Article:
One of the most important aspects of undergoing breast reconstruction surgery is being both mentally and physically prepared for your recovery. Treatment planning can be an emotional and potentially stressful time for patients, as well as the post-operative phase. To help make the process of breast reconstruction recovery as easy and comfortable as possible, Long Island, New York, surgeon Dr. Stephen t. Greenberg will guide each patient through what to expect, offering recommendations and tips. He will also conduct a series of follow-up appointments to check on your progress and address any concerns that arise.
Although the recovery period after breast reconstruction requires patience, some discomfort, and multiple weeks of downtime, patients can remain focused on healing by envisioning their final outcome.
Planning for Recovery
Depending on the type of reconstruction we recommend, using either implantsor your own tissue, complete recovery can take up to two months. Prior to undergoing surgery, patients should be well prepared both mentally and by making accommodations at home. For example, you should plan on stocking your fridge with nutritious foods. You should also reach out to family, friends, and caregivers since a good support system can help make the downtime and recovery less stressful and ensure your comfort.
Immediately Following Surgery
Immediately following the reconstructive procedure, patients will experience muscle soreness, swelling, bruising, and some level of discomfort. Drains may be inserted beneath the skin to facilitate healing, and Dr. Greenberg will provide instructions on how to keep the area clean. To further promote the healing process, we may recommend:
- Minor Activity: Proper rest is important during your recovery, but every two to three hours you should walk for a few minutes to encourage circulation.
- Elevating Your Head and Chest: Using pillows to prop yourself up can minimize swelling, as can elevating your knees if you have undergone a TRAM (transverse rectus abdominis myocutaneous) or DIEP (deep inferior epigastric artery perforator) flap procedure.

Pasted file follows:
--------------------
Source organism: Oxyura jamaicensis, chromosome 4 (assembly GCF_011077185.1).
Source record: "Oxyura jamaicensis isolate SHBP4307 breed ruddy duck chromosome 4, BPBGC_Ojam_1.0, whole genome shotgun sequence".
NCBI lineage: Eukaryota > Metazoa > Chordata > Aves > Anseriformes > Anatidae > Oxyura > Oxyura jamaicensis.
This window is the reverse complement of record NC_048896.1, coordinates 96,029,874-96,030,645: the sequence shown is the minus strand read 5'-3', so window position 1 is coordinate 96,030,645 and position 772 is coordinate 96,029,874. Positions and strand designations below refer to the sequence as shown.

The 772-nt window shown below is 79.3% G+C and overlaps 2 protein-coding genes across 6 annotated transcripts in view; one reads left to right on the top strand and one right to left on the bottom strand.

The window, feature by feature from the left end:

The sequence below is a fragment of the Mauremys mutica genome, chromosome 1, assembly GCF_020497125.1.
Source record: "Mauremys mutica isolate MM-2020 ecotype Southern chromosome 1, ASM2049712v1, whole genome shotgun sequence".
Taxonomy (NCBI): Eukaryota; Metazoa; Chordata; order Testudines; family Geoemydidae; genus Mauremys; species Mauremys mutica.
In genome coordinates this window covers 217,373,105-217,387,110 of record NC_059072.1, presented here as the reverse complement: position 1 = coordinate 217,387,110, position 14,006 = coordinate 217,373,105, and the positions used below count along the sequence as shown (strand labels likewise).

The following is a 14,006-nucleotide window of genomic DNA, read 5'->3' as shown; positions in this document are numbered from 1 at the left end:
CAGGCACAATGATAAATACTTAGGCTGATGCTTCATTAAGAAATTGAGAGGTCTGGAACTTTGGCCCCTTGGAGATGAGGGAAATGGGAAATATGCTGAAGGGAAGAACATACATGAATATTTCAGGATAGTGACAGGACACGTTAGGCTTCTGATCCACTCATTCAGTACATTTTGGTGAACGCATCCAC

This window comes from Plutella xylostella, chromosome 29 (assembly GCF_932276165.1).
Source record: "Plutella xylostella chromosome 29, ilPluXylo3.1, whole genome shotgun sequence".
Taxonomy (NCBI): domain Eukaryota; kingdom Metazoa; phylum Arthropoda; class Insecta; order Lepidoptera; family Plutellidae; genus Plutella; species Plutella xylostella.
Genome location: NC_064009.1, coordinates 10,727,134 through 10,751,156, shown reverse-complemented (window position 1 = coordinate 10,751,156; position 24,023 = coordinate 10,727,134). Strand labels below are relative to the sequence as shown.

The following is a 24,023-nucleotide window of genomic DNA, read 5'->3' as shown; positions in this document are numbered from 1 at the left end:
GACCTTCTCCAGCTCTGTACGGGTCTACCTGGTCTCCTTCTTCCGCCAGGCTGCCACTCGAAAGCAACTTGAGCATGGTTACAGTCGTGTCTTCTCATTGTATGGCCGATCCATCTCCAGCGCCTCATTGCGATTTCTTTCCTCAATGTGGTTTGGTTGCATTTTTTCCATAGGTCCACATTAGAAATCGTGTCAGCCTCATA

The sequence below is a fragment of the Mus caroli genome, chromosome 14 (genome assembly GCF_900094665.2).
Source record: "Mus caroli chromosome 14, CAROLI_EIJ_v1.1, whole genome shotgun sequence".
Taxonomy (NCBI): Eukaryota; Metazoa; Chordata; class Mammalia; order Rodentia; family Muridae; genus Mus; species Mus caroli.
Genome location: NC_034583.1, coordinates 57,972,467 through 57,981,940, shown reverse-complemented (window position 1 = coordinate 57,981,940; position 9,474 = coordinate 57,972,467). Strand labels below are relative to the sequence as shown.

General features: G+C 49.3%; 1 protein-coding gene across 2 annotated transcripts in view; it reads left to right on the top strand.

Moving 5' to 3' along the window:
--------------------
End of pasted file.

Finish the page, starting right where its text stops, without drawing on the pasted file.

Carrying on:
- Medication: To minimize pain and discomfort, Dr. Greenberg will prescribe medication and explain instructions on their use prior to your procedure.
- Expanding Your Lungs: To prevent fluid from accumulating in your lungs, which can lead to pneumonia, it is important to take a series of deep breaths every hour. Patients should also try to cough a few times per hour, placing a pillow over their stomach to reduce discomfort.
- Light Eating: Patients should eat light foods such as jello, soup, and crackers for the first few days or until they can build up to more substantial and solid meals.
When You Should Contact Your Doctor
It is important to contact Dr. Greenberg if you are experiencing any type of intense discomfort, a high fever, severe nausea, vomiting, excessive bleeding, or fluid seeping from incisions or drains. These symptoms can indicate infection or other complications. You should also alert us of any unexpected reactions to medications or side effects that were not discussed in your pre-operative visit.
The Road to Recovery Leads to Stunning Results
Although the recovery period after breast reconstruction requires patience, some discomfort, and multiple weeks of downtime, patients can remain focused on healing by envisioning their final outcome. Dr. Greenberg and our staff understand how difficult this time can be for you and your family, so it is our goal to help you achieve a boost in confidence and return to the sense of normality you deserve. To learn more about the recovery process and schedule a consultation, please contact us today.